Water safety – eyes to skies and put safety first

Thursday, June 29, 2017 by Sandy

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by Guest Blogger: AMFisHguy


Hi fellow fishing enthusiasts, anglers, and AMFisHers, this blog post is about water safety while fishing in general and specifically to all park visitors that fish Island Lake Conservation Area.  I have always talked about water safety over the years and I am touching on it again as I recently got caught in a furious storm this past weekend on another lake that came out of nowhere and has been caught in a pretty bad storm on Island Lake before as well, which is why safety always needs to be at the top of the list.

When I got on the water it was slightly windy and sunny, blue skies with several white clouds as you can see in the photo below. The chance of storms was 30%, which explained why the day was not looking too bad until it all changed extremely quickly right out of the blue.

Then this intense sky in the photo below started rolling in, talk about a sky engulfing storm moving in at warp speed. I had very little time if any to make a decision on which shore to get to ASAP, as being on the water in a storm is very unsafe.  Once I knew where I was trying to get to I did everything I could to get there as quickly as possible, unfortunately, this storm did not make it easy. Winds picked up to well over 47 km/h, high waves arrived, thick heavy very intense rain started coming down, visibility was about 15ft in any direction and it even started to drop hail.


I did not feel safe at all but I made sure I kept my composure, continued paddling as quickly and as safely as I could to get to shore, any shore was an option at this point, as I wanted to safely be on land. I managed to get to an abandoned old cottage, where I secured my kayak that had over 6 inches of water in it at this point. Those first few steps on land felt so wonderful, even though I was completely soaked and freezing cold.

Getting to shore is always your safest bet when a storm is rolling in but it’s no easy task when the wind, rain, and waves pick up, so there are a few options to choose from.  The first thing to do is make sure everyone has their PFD securely on, then make sure you lower all fishing rods to the lowest position possible, as you want to minimize all high points on the water to prevent lightning strikes from reaching you.  From here make sure you turn off all electronics as well and avoid any metal components you might be around. If getting to shore is not possible, next best thing to do is dropped the anchor, then get as low as possible in the boat to ride the storm out. None of these options are fun to go through which is why I always remind everyone to do multiple weather checks when planning a fishing outing, right up until the night before the outing, then observe the weather upon arrival and while out on the water, this is truly the only way to avoid dangerous days out there.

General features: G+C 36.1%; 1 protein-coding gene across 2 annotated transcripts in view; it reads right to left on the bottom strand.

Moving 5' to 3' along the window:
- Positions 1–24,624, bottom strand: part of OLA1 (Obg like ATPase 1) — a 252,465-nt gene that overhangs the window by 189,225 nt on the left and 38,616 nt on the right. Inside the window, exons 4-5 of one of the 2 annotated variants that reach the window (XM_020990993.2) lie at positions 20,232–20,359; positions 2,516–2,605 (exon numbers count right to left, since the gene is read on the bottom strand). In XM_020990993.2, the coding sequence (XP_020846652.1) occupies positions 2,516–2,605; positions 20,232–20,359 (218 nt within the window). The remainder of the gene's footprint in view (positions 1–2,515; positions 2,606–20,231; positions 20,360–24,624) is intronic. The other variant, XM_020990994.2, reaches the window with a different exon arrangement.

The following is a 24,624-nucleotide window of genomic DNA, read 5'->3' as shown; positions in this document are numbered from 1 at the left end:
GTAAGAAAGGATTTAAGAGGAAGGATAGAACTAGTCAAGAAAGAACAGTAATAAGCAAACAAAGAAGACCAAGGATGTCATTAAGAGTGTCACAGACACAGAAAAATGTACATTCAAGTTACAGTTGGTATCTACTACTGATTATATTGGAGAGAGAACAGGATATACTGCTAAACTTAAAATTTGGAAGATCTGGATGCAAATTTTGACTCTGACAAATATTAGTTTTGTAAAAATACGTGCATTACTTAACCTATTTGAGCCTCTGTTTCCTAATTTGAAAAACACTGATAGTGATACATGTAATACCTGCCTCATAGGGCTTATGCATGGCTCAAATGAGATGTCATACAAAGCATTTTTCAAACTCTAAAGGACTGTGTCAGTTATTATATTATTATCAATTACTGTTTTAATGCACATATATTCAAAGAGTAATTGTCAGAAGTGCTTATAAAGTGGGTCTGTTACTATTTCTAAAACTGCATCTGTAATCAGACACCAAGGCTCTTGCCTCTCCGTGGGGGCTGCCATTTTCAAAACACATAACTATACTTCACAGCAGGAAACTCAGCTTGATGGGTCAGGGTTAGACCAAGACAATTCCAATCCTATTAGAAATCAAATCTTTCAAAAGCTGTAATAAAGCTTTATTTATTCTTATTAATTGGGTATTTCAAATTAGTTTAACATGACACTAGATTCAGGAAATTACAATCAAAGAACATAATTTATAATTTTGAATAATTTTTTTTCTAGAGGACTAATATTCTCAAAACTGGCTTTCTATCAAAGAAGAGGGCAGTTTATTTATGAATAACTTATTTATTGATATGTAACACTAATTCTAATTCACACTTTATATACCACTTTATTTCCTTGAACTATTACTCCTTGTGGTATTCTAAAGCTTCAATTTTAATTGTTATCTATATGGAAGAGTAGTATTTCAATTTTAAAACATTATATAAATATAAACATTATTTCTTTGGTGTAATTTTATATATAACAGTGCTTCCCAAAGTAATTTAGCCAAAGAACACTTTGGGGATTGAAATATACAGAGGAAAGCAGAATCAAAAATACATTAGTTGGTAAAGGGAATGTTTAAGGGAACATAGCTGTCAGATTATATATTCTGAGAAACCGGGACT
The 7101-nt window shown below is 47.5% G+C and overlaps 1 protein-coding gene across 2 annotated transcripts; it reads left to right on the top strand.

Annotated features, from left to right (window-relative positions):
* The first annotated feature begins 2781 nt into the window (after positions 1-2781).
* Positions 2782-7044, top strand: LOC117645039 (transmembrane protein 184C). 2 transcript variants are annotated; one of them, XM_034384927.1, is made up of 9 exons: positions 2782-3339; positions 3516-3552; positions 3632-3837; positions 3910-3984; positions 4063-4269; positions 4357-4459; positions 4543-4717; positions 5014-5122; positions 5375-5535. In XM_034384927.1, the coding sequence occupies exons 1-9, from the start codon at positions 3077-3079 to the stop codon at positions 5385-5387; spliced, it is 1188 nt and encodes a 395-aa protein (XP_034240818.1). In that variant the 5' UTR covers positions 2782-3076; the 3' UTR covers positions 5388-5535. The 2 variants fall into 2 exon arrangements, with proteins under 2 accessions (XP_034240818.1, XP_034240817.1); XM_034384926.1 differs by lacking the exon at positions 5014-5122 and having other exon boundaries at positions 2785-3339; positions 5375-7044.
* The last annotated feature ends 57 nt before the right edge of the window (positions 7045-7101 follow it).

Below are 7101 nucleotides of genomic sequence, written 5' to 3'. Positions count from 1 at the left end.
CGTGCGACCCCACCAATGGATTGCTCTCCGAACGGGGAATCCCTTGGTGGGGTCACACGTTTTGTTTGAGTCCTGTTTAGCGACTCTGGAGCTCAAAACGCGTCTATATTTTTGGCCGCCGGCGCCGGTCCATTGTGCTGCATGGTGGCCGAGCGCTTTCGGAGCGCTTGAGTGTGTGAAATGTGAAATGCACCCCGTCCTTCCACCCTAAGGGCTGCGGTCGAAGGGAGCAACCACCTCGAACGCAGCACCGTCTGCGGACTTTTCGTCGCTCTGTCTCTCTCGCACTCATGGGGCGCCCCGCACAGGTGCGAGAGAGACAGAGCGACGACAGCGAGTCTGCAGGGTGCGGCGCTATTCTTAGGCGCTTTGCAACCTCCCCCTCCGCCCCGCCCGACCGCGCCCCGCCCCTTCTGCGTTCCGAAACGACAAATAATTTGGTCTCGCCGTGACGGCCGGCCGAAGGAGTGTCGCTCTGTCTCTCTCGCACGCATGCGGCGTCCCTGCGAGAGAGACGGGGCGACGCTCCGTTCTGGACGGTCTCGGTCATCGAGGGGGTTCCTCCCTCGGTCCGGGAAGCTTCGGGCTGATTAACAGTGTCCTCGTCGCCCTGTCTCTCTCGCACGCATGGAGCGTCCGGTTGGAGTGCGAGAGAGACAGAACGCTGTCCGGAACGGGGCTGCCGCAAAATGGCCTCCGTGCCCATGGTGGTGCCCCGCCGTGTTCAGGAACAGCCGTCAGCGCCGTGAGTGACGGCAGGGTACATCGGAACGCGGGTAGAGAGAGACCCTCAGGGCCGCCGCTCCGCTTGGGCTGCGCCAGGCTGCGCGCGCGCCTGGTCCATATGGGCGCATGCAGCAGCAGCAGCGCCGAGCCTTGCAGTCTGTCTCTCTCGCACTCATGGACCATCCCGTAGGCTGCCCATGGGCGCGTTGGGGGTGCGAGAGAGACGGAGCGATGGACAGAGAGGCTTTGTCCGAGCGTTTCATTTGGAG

Decisions in emergency situations like this need to be made pretty quickly but safely and with smart thoughts. I was about an 8-minute walk back to the main dock where my truck was and being totally soaked to the bone, I decided to jog back to my jeep so I could build up some warmth.  After this short jog in the rain with my life jacket on for warmth, I got to my to my truck where I had some extra clothing and rain gear, changed quickly and waited the storm out. The key thing here is I had made it to shore and was already planning ahead I was cold from all the wind and rain, which is why I chose to job back to my truck to create some much-needed body heat.


Keeping eyes on the skies is critical on any day, as Mother Nature can change things in a blink of an eye sometimes.  The chance of this storm was so low percentage wise and the clear skies fooled everyone fishing that day. I knew the weather could change and was keeping an eye out on the sky, but when these intense systems roll through sometimes they are packing a serious punch at serious speed, hence why I got caught and really had to act as quickly as possible to minimize any chance of injury.

When I got caught in the storm on Island Lake,  it was something that rolled in far too fast to create any easy options of getting off the water. The first sign I looked for that day was a drastic change in air pressure, that moment where any wind completely stops then changes direction after several seconds and intensifies, key indicator a system is about to roll through. Once that air pressure changes you have mere minutes to make a decision and head for shore. We were in boat #5 that day and turned the electric motor off, each grabbed a paddle and headed for any shore we could reach the fastest. Visibility was minimal, wind and waves were up high and paddling felt like it was getting us nowhere, but we pushed forward and finally climbed up on the shore where we tied the boat off.

Smaller bodies of water can whip up very quickly when a storm passes over them and Island Lake is not a very large lake so it got rough then even rougher within minutes. Making sure you are proactive on days that look like they can change is key, as that feeling of being prepared provides an element of confidence to survive the situation at hand.

Keep safety at the top of your list always and when you see dark skies like this from a large distance start making your way into shore as it can only take a few minutes for them to show up.

The AMFisH guy…Billy

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